If we want to do well in life, it’s important that we keep listening to the music. Yes, we’ll have to go to the bathroom; we’ll have to eat something. But through it all, we need to keep listening to the music.
Sometimes we see a performance, and then afterwards, maybe the next day, we read a review. Someone else attended and paid close attention before offering a breakdown of what they heard and whether it was good or bad. What a mistake it would be to go to a live performance and engage in commentary the whole way through! Our commentary can keep us from truly hearing; it keeps us outside of the full experience. We would never put up with a fellow concert-goer screaming in our ears about what’s right or wrong, or what we should worry about — our future or past anxieties or desires. That’s ridiculous concert behavior. It robs us of a treasured experience, and it’s not fair to the musicians.
Whatever is being performed in front of us, we need to focus on it — that is, we need to really listen to life and soak in its beautiful aspects. The truth is that there is always something beautiful to be with. Life has that ability. We can be in a hospital room to deal with a life-or-death medical situation, but still we are able to hear birds singing outside. Life is always playing its music.
The key to listening is to learn to stop being distracted by our thoughts and really work on our attention. We need to constantly practice soaking up and enjoying the music of life, even when we have become accustomed to not listening.
Developing listening skills takes focused attention, but I’m here to tell you that it isn’t difficult. We just need to listen with our senses.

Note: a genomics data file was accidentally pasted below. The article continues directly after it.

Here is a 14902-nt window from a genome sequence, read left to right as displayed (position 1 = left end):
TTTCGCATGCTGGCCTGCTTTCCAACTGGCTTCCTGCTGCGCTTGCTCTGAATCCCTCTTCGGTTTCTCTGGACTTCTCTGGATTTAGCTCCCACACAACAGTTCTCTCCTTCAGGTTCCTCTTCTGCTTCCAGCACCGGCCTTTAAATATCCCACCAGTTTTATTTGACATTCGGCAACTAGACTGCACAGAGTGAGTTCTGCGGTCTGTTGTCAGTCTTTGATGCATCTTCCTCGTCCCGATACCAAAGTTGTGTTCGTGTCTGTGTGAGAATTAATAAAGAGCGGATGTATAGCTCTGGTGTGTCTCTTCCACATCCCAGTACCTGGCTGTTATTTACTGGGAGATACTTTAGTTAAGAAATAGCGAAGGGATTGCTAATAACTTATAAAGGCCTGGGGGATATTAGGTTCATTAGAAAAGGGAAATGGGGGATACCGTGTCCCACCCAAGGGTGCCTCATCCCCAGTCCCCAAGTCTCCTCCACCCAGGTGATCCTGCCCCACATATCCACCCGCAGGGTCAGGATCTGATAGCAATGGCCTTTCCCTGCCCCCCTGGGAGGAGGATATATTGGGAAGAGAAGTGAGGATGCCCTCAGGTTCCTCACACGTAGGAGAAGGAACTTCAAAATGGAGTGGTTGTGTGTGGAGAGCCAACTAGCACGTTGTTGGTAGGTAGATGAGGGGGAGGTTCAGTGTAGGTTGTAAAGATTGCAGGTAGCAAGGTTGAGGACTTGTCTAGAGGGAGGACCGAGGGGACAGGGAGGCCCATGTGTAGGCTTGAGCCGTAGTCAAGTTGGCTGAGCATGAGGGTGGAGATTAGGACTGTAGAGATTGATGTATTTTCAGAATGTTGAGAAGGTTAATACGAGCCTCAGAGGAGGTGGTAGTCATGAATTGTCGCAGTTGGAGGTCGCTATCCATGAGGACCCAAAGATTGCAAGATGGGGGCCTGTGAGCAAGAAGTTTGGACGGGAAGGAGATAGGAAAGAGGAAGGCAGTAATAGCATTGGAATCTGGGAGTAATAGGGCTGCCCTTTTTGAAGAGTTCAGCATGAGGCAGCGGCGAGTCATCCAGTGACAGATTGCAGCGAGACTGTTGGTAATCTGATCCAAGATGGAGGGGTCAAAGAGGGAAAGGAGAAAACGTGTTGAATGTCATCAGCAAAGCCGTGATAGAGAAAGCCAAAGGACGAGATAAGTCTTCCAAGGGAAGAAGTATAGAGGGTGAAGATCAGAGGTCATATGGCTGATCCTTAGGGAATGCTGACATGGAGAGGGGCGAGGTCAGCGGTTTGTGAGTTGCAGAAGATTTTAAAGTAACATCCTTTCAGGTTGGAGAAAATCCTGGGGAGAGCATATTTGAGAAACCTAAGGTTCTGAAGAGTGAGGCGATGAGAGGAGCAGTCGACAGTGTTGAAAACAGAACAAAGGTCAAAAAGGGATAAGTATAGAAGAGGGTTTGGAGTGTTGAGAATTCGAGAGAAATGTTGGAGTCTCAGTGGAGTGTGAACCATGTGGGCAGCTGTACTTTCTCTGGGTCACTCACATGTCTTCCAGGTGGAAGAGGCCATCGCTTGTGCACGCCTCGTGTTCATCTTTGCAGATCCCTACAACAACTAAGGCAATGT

How do we listen with our senses? We pay exquisite attention to the information that they are processing. If we are eating, we take in the aroma of the food, and we feel its texture, and we taste it on every part of our tongue — sweet, sour, salty, bitter. We pay attention to the total experience and everything that makes it so very much worth savoring.
And it doesn’t end with our dining experience. We can hear the music of life at other times, too. When we talk to someone, we can really listen to what they’re saying. We can watch their facial expressions and their movements; we can see the emotion in their eyes, or we can gauge the tone of their voice. We all convey so much more than what our words say, and by immersing ourselves into the conversation, we can tap into the beauty and meaning that are always there for us.
When we are working, we can discover life’s music by using full concentration for the task at hand. Whether we are doing high-level administrative tasks or we are collating and stapling documents, there is music, just below the surface. Sometimes when I am engaged in a seemingly mindless chore, like signing a stack of letters, I let myself get into the rhythm of the job, and at these times, it is like I am not just hearing, but contributing, to life’s music.
Likewise, when we take a shower, we can do more than stand there and think of our day’s things-to-do list. Instead, we can focus wholly on the shower. We can feel as we lather up our skin, or we can feel the water going onto our head and our bodies and enjoy the sensation of the cleansing suds. Really paying attention to a rich physical sensation like this one can awaken us to the constant melody of life.
And there’s even more we can do. While lying in bed, we can feel the sheets and enjoy even haring our breath as it makes its faint noise. When we walk, we can look at the things all around us as we feel the pavement beneath our shoes.
We can become magnificent listeners to life, with enough practice — and let’s face it, this is something we were born to do, so the skill is there, waiting for us to employ it. We can tap into the music, and when we do find ourselves distracted from it, we can use kindness to bring us right back. It is as simple as saying, “OK, I’m distracted again; I am going to start listening again.” This may work for a few minutes, or it may wear out after a few seconds, but that is when we again employ kindness as well tell ourselves, “Now I’m going to listen again.” Soon, we will find that we have to redirect ourselves less and less, and we hear the music more and more.